Take the 2-minute tour ×
Stack Overflow is a question and answer site for professional and enthusiast programmers. It's 100% free, no registration required.

Working with .NET framework I have a service with a set of methods that can generates several types of exceptions: MyException2, MyExc1, Exception... To provide proper work for all methods, each of them contains following sections:

[WebMethod]
void Method1(...)
{
    try
    {
        ... required functionality
    }
    catch(MyException2 exc)
    {
        ... process exception of MyException2 type
    }
    catch(MyExc1 exc)
    {
        ... process exception of MyExc1 type
    }
    catch(Exception exc)
    {
        ... process exception of Exception type
    }
    ... process and return result if necessary
}

It is very boring to have exactly same stuff in EACH service method (each method has different set of parameters) with exactly same exceptions processing functionality...

Is there any possibility to "group" these catch-sections and use only one line (something similar to C++ macros)? Probably something new in .NET 4.0 is related to this topic?

Thanks.

P.S. Any thoughts are welcome.

share|improve this question
add comment

7 Answers

up vote 6 down vote accepted

If the exception handling is exactly the same in all of your methods, you could do something like:

void CallService(Action method)
{
    try
    {
        // Execute method
        method();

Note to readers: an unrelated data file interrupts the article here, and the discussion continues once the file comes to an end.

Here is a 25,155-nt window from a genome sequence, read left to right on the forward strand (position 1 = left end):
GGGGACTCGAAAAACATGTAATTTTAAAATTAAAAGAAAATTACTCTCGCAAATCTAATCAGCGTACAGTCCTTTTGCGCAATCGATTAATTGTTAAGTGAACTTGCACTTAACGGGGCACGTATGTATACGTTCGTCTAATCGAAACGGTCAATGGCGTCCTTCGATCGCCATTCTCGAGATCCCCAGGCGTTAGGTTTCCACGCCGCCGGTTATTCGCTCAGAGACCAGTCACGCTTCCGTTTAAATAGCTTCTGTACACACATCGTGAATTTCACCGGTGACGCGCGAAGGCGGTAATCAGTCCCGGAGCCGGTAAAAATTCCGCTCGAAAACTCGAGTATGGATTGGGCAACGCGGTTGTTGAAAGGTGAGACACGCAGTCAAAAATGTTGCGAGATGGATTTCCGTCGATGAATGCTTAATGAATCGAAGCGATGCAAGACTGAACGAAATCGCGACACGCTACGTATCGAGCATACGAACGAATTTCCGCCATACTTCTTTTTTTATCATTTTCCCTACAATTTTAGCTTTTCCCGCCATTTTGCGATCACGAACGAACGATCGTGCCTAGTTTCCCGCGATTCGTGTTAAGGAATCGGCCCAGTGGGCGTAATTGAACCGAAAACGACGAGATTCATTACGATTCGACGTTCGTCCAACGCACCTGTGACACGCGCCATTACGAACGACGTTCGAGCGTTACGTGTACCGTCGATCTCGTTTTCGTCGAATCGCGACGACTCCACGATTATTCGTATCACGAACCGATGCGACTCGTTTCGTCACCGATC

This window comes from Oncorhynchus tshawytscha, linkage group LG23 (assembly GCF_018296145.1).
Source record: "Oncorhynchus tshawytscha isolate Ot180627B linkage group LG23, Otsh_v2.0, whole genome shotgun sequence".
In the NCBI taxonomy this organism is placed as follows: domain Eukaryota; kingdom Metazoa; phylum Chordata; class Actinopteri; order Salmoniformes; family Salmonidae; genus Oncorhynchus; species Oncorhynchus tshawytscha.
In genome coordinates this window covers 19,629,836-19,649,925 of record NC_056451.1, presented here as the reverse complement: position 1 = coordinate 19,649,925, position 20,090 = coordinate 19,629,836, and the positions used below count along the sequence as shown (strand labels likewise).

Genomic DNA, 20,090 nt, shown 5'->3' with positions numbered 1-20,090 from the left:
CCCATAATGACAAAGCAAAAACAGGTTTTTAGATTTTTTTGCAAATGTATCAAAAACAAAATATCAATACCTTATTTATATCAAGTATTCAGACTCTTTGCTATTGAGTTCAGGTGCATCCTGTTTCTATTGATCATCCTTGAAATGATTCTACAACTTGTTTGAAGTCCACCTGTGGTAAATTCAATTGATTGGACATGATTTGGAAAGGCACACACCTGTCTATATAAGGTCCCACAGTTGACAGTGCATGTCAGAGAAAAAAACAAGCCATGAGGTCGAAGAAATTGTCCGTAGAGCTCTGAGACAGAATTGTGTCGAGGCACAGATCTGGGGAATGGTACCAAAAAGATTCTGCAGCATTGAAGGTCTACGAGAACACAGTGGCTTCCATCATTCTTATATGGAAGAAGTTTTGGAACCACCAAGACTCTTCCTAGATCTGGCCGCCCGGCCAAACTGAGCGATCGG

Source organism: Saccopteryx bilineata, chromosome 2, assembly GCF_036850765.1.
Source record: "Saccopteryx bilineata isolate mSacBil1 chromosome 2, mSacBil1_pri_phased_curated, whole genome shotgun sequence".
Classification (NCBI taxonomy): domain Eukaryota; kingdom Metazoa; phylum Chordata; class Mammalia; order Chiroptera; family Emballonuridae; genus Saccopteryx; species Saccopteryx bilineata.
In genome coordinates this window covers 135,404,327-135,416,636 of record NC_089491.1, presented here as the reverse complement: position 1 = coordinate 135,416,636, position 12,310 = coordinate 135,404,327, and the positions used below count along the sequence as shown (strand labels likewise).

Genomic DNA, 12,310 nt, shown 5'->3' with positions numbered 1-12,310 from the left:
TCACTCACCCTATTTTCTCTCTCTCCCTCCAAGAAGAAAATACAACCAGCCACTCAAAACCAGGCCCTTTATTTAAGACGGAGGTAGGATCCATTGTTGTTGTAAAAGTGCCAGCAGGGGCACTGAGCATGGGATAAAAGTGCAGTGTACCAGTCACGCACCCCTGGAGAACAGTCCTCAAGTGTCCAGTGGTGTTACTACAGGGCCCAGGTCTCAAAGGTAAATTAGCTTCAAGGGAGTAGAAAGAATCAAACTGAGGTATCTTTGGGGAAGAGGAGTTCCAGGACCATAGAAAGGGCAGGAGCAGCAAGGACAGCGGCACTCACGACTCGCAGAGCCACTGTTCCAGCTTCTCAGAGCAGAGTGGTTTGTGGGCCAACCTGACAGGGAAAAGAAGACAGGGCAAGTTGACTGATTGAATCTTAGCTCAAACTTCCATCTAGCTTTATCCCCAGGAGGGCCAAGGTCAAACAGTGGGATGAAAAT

}
    catch(MyException2 exc)
    {
        ... process exception of MyException2 type
    }
    catch(MyExc1 exc)
    {   
        ... process exception of MyExc1 type
    }
    catch(Exception exc)
    {
        ... process exception of Exception type
    }
}

Then, you could just rewrite your client code to do:

int i = 3;
string arg = "Foo";
this.CallService( () => this.Method1(i) );
this.CallService( () => this.Method2(arg, 5) );

This allows your Method1 and Method2 methods to be simply:

void Method1(int arg)
{
    // Leave out exception handling here...
    ... required functionality  
    ... process and return result if necessary
}

void Method2(string stringArg, int intArg)
{
    // Leave out exception handling here...
    ... required functionality  
    ... process and return result if necessary
}
share|improve this answer
    
I had a similar idea, but the problem is that each method has different set of parameters (sorry, I didn't mention that in original question and added specification recently). Here is example of methods signatures: string Method1(string); void Method2(string, int, int), etc... –  Budda Jun 17 '10 at 18:56
    
@Budda: that doesn't matter - it'll work fine with that, since lambdas can pass in all of the arguments, the way I wrote it. –  Reed Copsey Jun 17 '10 at 18:58